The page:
Sham Death Penalty Is A Costly Luxury For State

Three years after his heinous crime, Steven Hayes received the death penalty sentence.

At age 47, the murderer has decades of appeals before him and little chance of ever seeing the inside of an execution chamber — unless he sues the state for the right to die.

But Hayes' membership in that shameful club will cost taxpayers hundreds of thousands of dollars, perhaps millions, over and above what we'd pay if we had just decided to lock him up for good.

It's the same for Connecticut's entire death row. Among nine other men on the list, no one is even close to the final needle.

The furthest along is Sedrick "Ricky" Cobb, who was sentenced in 1991 for the murder of a Watertown woman. After nearly two decades, Cobb, 48, is less than halfway through the labyrinth that's rightly in place to make sure his execution is the right thing to do.

And through it all, for all the inmates on death row and the many more who were tried on capital felony charges, Connecticut taxpayers have spent somewhere between $100 million and $200 million on this folly we call the death penalty since the state revived its law in 1973.

No one has calculated the ultimate bill, but various studies and estimates place the cost of maintaining a Connecticut death penalty at $5 million or so a year, perhaps as much as $10 million depending on the flow of cases.

There's almost no way to view this as anything but a colossal waste. No one is dying, and yet we're spending huge dollars in a sham process aimed at killing murderers at a time when the state is $3.4 billion in the hole.

The one convict executed, Michael Ross in 2005, had to fight for the right to die in a case that cost a fortune and proved that the state's death penalty doesn't work — unless we think it's OK to execute only those murderers who want to die.

Raising the issue of money is, on some levels, crass. The arguments for and against the death penalty are hallowed, and steeped in the juice of high public morals. Superior Court Judge Jon C. Blue basically said as much when he barred Hayes' defense from presenting evidence of the obscene cost of the death penalty.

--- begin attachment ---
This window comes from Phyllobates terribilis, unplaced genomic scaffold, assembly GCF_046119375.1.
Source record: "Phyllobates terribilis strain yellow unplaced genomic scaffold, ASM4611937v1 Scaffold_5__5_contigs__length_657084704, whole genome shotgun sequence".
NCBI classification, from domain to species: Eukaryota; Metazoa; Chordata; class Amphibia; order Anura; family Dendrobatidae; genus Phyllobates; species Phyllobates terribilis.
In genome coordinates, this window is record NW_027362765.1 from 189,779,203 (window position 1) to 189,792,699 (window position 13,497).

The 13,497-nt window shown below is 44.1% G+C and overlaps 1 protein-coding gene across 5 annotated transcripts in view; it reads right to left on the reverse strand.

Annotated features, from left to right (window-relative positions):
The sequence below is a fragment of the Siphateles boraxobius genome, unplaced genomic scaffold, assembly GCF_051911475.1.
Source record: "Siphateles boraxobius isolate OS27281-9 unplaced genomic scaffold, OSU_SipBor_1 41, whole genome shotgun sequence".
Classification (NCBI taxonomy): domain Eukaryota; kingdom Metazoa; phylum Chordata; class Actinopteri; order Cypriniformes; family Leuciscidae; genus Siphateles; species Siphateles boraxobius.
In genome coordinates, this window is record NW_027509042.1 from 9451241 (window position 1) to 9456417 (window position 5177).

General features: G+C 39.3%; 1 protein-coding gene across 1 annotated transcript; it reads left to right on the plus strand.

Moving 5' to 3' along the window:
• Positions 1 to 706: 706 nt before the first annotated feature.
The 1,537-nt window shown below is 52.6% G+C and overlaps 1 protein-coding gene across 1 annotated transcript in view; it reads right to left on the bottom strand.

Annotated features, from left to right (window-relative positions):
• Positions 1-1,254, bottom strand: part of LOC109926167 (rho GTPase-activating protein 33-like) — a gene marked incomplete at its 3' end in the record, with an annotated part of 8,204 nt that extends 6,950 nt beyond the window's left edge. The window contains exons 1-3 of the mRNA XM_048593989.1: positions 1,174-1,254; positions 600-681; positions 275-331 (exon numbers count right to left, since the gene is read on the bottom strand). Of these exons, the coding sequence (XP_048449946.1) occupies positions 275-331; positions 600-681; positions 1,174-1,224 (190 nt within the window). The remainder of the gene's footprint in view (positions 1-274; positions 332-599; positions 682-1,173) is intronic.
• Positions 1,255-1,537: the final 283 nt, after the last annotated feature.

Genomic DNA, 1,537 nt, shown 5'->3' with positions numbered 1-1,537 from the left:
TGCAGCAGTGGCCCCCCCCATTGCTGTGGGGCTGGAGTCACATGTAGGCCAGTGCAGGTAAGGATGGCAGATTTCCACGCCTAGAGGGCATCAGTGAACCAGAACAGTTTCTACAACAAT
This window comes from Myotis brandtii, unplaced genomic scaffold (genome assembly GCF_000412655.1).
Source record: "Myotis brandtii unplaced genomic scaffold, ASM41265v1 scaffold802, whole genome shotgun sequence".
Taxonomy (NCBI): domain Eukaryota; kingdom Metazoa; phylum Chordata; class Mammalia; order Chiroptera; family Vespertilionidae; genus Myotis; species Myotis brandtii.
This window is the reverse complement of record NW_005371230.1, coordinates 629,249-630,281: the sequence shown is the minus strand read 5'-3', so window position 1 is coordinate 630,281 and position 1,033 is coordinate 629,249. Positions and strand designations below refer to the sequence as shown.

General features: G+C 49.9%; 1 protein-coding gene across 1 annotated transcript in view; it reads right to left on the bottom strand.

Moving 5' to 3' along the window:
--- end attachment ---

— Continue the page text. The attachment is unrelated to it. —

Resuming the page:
"Economic arguments tailored to specific individuals are not only irrelevant but perverse," Blue said. Considering that the cost of the death penalty compared with the cost of life imprisonment depends on the convict's age, Blue added, "This argument plainly makes no moral sense."

That's true for any one convict, as Blue said. But we can and should look at the cost of maintaining a death penalty as part of the larger debate, because we're talking about real money for a real failure of policy.

And it doesn't matter whether you think the state should or should not be in the business of killing criminals. The fact is, we're spending a fortune for nothing.

"Everyone seems to take the position, 'Well, cost just is inconsequential,' " said Patrick Culligan, chief of the 14-person capital defense and trial services unit for the state public defender's office. "But it really isn't."

There's plenty else the state could spend that money on, starting with better ways to deter crime in the first place, like putting more cops on the street. In a survey by the Death Penalty Information Center, a nonprofit group in Washington, police chiefs cited expansion of the death penalty last among ways to reduce violent crime.

The costs have not been added up, but signs point to huge excess outlays every step of the way, from the time a prosecutor decides to seek a death penalty.

Capital cases total one-tenth of 1 percent of all criminal cases in Connecticut, but eat up between 5 percent and 5.5 percent of the public defender's budget, Culligan said — at least $2.5 million a year.

And that's just one little piece of the costs. By the time a murder suspect reaches the death chamber, he will have gone through a litany of trials, retrials and appeals that basically stretches forever.

Earlier this year the death sentence of Robert Courchesne was overturned by the state Supreme Court. That step alone took more than six years — and it was just the first of at least eight steps in state and federal courts that Courchesne was entitled to. In not one but two of those steps, the trial is essentially redone, complete with costly outside experts, but no jury.

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